There was some talk about the “death of irony” after 9/11, but Bush turned out to be as much a gift to comics and comedy writers as he was a burden to the world at large. Tough times don’t always coincide with waves of great comedies, but the stupidity of politics and politicians at least provides reliable fodder. But if our current political troubles bring about a new wave of satirical brilliance, the middling comedy The Campaign, which opens today, is not a part of it.(1)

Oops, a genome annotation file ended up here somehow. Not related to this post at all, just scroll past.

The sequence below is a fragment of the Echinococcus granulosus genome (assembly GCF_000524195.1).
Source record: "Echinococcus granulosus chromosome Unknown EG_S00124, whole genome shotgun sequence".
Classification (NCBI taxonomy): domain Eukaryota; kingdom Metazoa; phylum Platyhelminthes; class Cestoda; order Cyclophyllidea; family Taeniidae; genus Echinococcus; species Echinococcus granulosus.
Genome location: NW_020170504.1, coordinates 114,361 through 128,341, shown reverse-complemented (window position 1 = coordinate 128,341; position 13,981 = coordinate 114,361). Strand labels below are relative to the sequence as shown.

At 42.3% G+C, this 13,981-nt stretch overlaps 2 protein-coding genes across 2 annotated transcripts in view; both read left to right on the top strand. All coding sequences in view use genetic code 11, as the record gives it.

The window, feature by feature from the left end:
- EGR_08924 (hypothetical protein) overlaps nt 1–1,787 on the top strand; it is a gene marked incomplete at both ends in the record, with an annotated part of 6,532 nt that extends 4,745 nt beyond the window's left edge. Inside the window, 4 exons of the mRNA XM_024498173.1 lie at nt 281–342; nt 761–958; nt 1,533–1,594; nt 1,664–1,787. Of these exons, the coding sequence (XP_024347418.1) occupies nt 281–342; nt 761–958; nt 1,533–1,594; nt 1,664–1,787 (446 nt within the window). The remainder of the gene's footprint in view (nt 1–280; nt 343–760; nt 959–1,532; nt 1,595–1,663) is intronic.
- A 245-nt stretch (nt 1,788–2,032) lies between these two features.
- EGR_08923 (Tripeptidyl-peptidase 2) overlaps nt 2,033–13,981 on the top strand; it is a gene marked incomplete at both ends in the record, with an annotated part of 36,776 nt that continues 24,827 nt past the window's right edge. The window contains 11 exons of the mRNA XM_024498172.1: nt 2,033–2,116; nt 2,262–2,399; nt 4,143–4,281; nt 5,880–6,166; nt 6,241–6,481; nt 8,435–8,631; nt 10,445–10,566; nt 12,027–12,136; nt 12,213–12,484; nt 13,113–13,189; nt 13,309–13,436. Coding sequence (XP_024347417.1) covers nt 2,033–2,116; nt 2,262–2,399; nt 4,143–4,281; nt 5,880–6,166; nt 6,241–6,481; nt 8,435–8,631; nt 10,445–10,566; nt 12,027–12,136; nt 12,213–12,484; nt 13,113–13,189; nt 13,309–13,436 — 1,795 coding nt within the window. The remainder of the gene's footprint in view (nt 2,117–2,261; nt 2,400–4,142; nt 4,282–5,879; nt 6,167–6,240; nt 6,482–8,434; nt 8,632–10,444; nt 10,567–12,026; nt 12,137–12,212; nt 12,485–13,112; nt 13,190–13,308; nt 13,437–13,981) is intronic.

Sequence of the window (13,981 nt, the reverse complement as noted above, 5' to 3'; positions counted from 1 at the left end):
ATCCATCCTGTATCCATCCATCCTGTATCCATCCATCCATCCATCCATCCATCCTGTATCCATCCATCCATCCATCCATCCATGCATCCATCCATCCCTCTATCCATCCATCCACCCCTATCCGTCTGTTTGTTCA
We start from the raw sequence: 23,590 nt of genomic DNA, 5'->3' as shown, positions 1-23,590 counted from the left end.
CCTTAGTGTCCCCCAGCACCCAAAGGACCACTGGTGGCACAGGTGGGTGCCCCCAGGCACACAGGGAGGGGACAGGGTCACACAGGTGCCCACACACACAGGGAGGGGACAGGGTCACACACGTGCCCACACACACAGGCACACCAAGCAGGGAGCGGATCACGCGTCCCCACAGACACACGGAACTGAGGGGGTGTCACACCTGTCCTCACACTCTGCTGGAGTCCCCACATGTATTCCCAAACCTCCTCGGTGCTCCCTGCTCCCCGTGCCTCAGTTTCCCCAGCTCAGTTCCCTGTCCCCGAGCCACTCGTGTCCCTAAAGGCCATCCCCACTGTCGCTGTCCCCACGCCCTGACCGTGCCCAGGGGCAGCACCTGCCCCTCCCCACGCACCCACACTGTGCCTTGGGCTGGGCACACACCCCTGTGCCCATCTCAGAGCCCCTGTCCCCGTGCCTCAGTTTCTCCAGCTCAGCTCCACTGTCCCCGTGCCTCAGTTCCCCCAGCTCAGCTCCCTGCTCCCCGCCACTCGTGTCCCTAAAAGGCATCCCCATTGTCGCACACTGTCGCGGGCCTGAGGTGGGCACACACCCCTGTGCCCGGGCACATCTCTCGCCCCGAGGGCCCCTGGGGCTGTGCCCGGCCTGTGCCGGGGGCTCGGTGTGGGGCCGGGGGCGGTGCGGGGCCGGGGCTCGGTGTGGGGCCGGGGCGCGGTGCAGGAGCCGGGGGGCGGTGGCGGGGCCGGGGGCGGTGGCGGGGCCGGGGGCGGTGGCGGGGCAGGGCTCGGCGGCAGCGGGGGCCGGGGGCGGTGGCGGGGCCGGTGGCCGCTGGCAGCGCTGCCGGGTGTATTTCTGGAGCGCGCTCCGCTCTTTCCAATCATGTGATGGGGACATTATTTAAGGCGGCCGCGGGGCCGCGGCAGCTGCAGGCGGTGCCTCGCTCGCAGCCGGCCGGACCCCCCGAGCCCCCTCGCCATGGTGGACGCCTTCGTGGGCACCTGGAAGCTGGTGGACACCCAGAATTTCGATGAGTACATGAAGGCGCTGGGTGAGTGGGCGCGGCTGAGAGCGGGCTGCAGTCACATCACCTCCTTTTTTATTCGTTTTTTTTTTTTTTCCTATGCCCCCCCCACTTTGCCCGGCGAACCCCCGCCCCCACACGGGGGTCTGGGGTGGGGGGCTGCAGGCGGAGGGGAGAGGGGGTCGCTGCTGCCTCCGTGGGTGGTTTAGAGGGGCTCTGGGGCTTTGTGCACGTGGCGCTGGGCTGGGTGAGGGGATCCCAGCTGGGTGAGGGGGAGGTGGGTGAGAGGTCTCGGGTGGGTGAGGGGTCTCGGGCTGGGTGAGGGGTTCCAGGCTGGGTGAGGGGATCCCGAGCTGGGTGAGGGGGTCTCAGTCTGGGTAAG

It's not good that the Norman Lear TV comedy "All in the Family," which began its eight-year run a year before Championship Season was first seen, keeps coming to mind. We're not expected to see ourselves in Archie Bunker or in Coach. But we're supposed to chuckle at Archie, sneer at Coach, and feel superior to both. For all the "issues" the play and the television show brought up, neither is a challenge.